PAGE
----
Words have power. Think about the effect every word that comes from your mouth has on the listener, or of their perception of you. I recall something a friend’s dad said about one of our mutual friends. He said that when he first met our friend he thought he was simple (not his exact words!). This was until he realised that he was taking time over what it was that he was saying. Every word that came out of his mouth was considered and thoughtful, and for some reason that stuck with me. Coincidentally, this is a guy who lived in a tepee in the woods for four years so he didn’t have to pay rent whilst at college. He’s probably a big fan of Thoreau. This in turn translates to what goes on social media. I delete more comments than I write. In an age where an image is worth 1000 words, yet there are thousands of images and far fewer words, words are becoming increasingly essential.
Use time wisely. Making every minute count. Seems obvious but with a young family, this is especially pertinent. I’ve found myself writing future social media posts, ideas for blog posts etc. in the notes in my phone on my lunch break. Or while watching Frozen, again! Keep a notebook and use it. And connected to this is…
Make life work for you. How do we make the time in our modern busy lives? I’ve struggled with the hours in the past. It took me a long time to realise we are all given the same ones, it’s just how we use them that changes. Would I like more hours in the day? Sure, but I would prefer to get better at making use of the ones I have. And connected to this is…
Live the life that you want to live and not the one that society thinks you should. For example, in my real job, I’m a primary school teacher who has tattoos on his fingers and until Covid hit, fronted a death metal band. Just how many of them do you think there are? Me and Nocturno Culto? The professional progression tree may not suit some people, most people maybe. Do some people take on more responsibility or management roles because they actually want to, or simply because they want a bigger wage packet every month? Whatever your choice, make it suit you and not the other way round.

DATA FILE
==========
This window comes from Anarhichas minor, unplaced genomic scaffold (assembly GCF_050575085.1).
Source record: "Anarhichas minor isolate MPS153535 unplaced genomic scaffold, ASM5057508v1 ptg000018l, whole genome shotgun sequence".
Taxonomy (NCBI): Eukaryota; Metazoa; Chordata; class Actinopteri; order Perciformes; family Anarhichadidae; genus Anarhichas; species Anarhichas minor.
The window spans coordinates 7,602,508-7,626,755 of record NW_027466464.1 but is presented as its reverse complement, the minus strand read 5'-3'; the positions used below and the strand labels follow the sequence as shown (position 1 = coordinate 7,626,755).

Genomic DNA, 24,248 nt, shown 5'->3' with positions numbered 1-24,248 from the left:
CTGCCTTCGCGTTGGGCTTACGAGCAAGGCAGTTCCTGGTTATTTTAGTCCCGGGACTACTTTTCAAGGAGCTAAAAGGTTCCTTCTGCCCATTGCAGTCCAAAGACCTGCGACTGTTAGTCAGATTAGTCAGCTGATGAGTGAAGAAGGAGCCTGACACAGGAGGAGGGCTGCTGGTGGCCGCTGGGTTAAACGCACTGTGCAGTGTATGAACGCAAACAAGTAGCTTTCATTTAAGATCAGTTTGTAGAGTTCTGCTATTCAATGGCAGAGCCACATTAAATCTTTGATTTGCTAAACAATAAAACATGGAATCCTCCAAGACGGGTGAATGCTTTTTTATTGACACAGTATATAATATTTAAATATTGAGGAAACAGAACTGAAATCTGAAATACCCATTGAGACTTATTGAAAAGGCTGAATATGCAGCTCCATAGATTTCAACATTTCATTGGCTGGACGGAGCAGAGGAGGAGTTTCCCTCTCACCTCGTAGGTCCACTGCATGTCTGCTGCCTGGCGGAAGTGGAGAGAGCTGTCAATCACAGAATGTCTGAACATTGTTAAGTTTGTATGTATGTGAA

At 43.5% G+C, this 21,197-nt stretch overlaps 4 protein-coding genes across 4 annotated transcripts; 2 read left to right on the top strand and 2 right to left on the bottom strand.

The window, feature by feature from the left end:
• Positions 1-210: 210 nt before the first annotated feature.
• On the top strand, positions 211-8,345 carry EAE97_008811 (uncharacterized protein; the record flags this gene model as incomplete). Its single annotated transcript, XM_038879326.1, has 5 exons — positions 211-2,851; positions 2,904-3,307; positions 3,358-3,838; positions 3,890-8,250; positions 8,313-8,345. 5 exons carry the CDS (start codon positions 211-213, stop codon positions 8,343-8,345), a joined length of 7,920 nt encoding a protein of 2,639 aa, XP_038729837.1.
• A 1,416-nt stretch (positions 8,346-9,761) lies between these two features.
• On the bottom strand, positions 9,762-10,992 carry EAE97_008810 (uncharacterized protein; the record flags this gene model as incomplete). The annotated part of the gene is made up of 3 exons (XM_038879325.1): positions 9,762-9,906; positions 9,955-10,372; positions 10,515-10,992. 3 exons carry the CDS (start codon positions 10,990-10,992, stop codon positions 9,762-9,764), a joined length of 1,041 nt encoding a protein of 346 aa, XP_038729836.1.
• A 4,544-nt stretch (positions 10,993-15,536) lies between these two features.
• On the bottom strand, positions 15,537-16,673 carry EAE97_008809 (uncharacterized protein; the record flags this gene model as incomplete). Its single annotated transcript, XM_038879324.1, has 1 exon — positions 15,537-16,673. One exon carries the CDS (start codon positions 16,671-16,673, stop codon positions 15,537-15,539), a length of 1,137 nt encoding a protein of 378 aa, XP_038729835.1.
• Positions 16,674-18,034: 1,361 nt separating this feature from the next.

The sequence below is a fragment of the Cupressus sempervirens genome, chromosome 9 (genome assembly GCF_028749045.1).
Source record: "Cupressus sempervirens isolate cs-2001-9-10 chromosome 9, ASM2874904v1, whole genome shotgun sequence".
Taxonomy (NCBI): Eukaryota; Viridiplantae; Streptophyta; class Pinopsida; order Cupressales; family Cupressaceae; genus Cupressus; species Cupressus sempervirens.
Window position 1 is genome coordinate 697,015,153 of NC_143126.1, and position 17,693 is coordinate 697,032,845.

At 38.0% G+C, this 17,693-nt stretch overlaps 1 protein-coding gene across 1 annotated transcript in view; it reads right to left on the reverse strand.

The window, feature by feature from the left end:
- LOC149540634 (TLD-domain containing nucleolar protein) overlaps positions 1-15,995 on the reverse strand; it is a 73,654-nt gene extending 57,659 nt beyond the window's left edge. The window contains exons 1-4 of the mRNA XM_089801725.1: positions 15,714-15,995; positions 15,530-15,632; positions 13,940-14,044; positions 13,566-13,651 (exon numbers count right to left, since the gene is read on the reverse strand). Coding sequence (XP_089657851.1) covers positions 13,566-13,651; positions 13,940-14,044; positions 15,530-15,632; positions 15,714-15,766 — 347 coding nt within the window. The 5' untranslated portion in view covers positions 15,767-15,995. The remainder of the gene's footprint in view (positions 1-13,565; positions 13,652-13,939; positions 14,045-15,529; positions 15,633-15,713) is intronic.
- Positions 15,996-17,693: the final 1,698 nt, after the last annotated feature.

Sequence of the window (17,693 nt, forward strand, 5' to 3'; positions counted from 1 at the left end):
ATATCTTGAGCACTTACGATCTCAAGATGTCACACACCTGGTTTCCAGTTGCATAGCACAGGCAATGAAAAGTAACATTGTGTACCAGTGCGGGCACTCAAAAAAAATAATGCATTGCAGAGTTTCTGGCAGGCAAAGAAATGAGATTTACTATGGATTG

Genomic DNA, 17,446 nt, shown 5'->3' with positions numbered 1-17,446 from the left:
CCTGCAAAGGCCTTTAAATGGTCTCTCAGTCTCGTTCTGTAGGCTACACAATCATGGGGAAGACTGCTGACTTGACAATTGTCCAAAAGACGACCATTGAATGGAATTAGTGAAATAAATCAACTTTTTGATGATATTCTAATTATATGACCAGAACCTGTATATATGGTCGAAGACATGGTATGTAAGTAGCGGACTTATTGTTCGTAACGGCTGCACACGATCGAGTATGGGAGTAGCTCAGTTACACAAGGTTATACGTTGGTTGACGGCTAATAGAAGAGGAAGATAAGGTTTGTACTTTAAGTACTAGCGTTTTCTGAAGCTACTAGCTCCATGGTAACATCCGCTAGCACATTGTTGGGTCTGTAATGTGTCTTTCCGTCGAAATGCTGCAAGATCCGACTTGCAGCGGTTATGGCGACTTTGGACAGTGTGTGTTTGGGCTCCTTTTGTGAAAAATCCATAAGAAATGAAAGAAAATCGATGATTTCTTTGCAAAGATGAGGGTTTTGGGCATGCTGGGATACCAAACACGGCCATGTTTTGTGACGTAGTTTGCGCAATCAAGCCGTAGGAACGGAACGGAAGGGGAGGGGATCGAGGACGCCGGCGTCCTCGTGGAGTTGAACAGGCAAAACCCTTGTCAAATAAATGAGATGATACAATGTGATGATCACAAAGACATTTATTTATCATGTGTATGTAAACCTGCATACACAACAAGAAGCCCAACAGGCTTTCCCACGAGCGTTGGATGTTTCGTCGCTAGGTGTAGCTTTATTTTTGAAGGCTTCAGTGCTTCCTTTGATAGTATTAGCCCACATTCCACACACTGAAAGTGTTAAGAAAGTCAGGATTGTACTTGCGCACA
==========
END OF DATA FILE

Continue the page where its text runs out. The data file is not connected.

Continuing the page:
Recognise the beauty in the everyday. As Thoreau himself says “Live in each season as it passes; breathe the air, drink the drink, taste the fruit, and resign yourself to the influence of the earth” resonates into the everyday existence of everyone on the planet. See the wonder in your own back garden. I once saw a meme that I agreed with completely. It was around the time of a big harvest blood blue red moon, or something. Let us just assume it was one of those lunar events that doesn’t happen too often. “LOOK AT THE MOON” exclaimed the meme “says me every night when I go outside.” Bang on! The moon is wonderful and you don’t need to wait until it turns blue and on the news to look at it. Get off your couch and go outside. It’s there all the time! And while you’re there, have a look for Venus too.
“However mean your life is, meet it and live it; do not shun it and call it hard names. It is not so bad as you are. It looks poorest when you are richest. The fault-finder will find faults even in paradise. Love your life, poor as it is. You may perhaps have some pleasant, thrilling, glorious hours, even in a poorhouse. The setting sun is reflected from the windows of the almshouse as brightly as from the rich man’s abode; the snow melts before its door as early in the spring. I do not see but a quiet mind may live as contentedly there, and have as cheering thoughts, as in a palace.”
Ach, there’s tons more examples, but I’m not here to get preachy. Maybe we can revisit these thoughts. My aim is to share Walden, its ideas and how they have affected me and Last Wolf. Like I said previously, this isn’t a book that is read very widely in this country Next time we’ll maybe discuss something a bit closer to home.